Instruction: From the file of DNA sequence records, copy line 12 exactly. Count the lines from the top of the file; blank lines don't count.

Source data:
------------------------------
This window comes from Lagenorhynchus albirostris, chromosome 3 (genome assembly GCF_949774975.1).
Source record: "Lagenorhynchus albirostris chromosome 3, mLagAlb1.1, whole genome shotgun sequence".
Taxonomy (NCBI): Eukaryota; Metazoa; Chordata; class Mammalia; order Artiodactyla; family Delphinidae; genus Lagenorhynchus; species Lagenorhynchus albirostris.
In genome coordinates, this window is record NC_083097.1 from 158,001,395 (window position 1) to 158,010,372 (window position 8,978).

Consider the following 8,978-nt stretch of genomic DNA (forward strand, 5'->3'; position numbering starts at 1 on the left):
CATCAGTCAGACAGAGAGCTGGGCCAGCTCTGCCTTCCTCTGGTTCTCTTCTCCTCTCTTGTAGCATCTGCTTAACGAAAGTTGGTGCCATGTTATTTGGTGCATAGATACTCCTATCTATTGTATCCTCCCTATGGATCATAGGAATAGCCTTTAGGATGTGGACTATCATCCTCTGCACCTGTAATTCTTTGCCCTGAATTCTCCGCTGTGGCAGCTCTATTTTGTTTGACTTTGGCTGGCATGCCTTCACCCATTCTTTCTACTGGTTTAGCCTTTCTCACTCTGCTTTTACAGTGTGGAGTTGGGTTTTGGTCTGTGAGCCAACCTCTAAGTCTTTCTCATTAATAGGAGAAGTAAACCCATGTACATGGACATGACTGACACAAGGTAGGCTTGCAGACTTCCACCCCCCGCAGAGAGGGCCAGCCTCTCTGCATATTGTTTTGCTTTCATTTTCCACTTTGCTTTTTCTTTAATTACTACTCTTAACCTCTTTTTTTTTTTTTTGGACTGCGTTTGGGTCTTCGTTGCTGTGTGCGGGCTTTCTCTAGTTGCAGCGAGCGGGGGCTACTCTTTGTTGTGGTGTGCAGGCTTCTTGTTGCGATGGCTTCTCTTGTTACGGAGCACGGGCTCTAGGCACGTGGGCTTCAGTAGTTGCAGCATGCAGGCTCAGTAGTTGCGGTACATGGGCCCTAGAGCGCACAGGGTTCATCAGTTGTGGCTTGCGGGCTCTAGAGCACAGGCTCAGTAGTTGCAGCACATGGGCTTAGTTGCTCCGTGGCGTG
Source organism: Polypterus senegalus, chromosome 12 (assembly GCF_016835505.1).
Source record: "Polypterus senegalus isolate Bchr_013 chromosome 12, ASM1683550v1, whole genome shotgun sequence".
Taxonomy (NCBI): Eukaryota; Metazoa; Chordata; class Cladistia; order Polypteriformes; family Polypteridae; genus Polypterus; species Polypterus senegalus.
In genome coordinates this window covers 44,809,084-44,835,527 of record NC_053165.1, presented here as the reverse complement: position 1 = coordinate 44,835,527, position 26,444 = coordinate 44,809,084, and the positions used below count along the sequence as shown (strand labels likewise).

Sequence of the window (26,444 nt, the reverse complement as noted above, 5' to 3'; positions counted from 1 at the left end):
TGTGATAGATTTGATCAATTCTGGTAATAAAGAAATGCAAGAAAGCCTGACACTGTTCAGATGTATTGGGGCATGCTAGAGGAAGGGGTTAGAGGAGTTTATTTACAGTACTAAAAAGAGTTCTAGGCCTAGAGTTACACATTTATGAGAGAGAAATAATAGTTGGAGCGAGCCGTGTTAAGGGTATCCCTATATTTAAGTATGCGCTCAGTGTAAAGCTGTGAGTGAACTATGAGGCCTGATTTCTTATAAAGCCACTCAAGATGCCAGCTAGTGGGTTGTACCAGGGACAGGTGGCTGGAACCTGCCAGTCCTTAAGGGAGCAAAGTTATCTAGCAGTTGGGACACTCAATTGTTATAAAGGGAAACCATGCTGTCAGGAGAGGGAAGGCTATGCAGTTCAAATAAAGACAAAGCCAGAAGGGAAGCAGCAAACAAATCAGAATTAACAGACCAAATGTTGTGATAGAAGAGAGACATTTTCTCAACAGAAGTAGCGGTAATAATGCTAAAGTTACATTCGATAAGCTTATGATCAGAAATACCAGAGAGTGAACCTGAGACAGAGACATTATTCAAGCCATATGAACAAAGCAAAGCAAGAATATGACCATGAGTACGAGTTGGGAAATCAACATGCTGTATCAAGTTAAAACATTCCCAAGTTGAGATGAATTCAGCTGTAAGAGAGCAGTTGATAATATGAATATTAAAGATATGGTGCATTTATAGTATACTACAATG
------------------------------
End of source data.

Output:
TGTGATAGATTTGATCAATTCTGGTAATAAAGAAATGCAAGAAAGCCTGACACTGTTCAGATGTATTGGGGCATGCTAGAGGAAGGGGTTAGAGGAGTTTATTTACAGTACTAAAAAGAGTTCTAGGCCTAGAGTTACACATTTATGAGAGAGAAATAATAGTTGGAGCGAGCCGTGTTAAGGGTATCCCTATATTTAAGTATGCGCTCAGTGTAAAGCTGTGAGTGAACTATGAGGCCTGATTTCTTATAAAGCCACTCAAGATGCCAGCTAGTGGGTTGTACCAGGGACAGGTGGCTGGAACCTGCCAGTCCTTAAGGGAGCAAAGTTATCTAGCAGTTGGGACACTCAATTGTTATAAAGGGAAACCATGCTGTCAGGAGAGGGAAGGCTATGCAGTTCAAATAAAGACAAAGCCAGAAGGGAAGCAGCAAACAAATCAGAATTAACAGACCAAATGTTGTGATAGAAGAGAGACATTTTCTCAACAGAAGTAGCGGTAATAATGCTAAAGTTACATTCGATAAGCTTATGATCAGAAATACCAGAGAGTGAACCTGAGACAGAGACATTATTCAAGCCATATGAACAAAGCAAAGCAAGAATATGACCATGAGTACGAGTTGGGAAATCAACATGCTGTATCAAGTTAAAACATTCCCAAGTTGAGATGAATTCAGCTGTAAGAGAGCAGTTGATAATATGAATATTAAAGATATGGTGCATTTATAGTATACTACAATG